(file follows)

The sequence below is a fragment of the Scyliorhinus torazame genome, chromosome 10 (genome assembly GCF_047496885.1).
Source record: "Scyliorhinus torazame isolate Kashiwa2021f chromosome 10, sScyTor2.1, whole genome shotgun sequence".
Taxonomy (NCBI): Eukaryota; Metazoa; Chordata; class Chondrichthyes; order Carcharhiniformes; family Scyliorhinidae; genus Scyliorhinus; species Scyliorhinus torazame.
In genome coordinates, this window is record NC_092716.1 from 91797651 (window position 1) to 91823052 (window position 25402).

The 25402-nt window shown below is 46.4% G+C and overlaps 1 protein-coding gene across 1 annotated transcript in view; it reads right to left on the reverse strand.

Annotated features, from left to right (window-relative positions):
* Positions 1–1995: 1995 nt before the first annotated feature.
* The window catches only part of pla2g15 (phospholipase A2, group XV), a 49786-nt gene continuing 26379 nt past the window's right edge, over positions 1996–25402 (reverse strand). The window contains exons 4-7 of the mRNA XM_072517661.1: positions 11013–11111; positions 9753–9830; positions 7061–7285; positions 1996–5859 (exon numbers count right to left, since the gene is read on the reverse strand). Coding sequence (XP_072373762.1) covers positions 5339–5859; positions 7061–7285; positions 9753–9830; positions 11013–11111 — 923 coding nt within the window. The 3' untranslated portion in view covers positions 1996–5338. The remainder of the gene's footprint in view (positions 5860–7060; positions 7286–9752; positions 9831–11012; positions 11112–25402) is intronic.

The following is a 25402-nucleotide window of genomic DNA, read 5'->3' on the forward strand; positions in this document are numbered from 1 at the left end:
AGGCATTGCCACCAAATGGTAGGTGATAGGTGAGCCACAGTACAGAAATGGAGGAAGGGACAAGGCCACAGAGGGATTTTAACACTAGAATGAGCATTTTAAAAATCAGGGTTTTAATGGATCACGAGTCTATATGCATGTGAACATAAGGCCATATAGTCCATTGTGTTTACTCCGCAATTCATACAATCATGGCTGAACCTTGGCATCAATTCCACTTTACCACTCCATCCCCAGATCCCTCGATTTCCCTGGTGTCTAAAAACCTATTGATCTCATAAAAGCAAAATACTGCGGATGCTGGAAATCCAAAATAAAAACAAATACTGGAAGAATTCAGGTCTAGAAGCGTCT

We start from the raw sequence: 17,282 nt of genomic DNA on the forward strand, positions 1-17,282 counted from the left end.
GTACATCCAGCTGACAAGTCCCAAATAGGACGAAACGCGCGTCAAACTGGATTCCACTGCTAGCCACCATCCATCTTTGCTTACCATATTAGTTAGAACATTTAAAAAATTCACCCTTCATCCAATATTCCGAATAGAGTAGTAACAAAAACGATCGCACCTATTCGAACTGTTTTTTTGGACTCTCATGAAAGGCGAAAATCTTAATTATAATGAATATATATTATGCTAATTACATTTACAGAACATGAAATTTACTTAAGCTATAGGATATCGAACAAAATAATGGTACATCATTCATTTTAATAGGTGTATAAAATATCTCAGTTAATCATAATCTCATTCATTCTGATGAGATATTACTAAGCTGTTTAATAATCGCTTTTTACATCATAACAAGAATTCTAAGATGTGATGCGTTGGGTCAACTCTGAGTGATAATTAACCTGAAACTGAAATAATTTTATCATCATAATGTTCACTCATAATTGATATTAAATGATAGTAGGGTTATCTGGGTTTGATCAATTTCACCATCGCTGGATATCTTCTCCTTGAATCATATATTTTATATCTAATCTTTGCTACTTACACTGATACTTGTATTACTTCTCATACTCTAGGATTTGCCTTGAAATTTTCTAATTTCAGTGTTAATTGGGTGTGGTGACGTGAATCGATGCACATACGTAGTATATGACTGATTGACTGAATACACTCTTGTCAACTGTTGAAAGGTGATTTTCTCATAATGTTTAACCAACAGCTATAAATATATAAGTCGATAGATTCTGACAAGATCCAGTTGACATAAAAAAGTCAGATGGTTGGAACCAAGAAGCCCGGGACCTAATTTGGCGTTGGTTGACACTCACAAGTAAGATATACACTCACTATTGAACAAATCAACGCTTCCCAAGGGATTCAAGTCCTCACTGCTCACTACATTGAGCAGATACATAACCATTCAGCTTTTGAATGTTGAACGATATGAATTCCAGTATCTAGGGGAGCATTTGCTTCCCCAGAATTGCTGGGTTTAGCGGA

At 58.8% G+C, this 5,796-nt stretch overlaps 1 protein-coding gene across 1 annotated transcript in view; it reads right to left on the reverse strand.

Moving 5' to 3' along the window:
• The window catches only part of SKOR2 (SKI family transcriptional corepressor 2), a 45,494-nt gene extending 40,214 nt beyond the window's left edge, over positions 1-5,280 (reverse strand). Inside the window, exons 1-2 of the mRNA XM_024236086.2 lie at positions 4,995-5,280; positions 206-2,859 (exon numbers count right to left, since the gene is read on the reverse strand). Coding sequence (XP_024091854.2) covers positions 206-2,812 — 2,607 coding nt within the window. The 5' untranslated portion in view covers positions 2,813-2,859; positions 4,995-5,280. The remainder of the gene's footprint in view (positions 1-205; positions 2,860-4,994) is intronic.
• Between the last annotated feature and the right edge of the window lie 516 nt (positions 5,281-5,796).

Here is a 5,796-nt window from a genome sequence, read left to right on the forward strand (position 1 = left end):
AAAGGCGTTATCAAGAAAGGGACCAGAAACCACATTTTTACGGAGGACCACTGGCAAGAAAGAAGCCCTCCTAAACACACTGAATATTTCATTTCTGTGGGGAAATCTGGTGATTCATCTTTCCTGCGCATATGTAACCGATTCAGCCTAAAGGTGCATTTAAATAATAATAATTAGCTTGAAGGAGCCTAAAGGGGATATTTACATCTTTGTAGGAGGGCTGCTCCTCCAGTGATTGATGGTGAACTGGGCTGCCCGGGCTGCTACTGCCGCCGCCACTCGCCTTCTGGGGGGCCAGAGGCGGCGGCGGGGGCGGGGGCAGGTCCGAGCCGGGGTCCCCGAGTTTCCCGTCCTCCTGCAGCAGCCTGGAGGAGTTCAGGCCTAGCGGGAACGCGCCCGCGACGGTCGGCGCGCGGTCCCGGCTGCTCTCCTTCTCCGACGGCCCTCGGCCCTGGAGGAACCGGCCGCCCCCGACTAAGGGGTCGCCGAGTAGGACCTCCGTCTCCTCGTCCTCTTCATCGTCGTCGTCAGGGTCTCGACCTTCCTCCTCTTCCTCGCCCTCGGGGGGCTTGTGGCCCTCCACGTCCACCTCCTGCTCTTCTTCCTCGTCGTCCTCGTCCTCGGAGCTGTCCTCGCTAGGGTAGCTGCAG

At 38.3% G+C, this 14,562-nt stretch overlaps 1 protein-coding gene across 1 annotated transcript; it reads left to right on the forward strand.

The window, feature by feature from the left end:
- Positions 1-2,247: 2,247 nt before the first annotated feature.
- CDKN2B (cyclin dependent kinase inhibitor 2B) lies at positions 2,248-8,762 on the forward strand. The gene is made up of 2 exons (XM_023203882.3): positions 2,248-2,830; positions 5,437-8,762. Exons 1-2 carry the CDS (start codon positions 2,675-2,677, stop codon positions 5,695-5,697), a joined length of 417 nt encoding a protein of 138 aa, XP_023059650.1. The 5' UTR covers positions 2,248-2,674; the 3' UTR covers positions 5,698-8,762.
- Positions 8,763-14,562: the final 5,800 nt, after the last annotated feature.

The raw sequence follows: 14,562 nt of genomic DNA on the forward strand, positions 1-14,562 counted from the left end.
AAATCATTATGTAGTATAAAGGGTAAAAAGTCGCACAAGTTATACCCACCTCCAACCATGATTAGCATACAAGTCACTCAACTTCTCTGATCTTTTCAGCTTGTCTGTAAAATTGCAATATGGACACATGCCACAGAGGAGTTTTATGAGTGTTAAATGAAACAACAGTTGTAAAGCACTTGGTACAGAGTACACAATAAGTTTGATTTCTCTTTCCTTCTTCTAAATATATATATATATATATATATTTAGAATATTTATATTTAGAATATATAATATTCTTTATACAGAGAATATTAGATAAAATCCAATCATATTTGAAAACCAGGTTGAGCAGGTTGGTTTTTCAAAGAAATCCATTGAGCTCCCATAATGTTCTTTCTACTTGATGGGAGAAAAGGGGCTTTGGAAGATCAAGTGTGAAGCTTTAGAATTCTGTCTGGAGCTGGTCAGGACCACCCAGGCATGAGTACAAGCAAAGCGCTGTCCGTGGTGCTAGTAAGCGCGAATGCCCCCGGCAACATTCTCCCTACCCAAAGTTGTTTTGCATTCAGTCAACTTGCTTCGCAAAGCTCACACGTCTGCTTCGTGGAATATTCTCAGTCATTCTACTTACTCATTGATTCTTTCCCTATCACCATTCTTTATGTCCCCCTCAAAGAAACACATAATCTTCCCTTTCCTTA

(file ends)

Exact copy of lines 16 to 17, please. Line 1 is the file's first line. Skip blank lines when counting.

• Between the last annotated feature and the right edge of the window lie 516 nt (positions 5,281-5,796).

Here is a 5,796-nt window from a genome sequence, read left to right on the forward strand (position 1 = left end):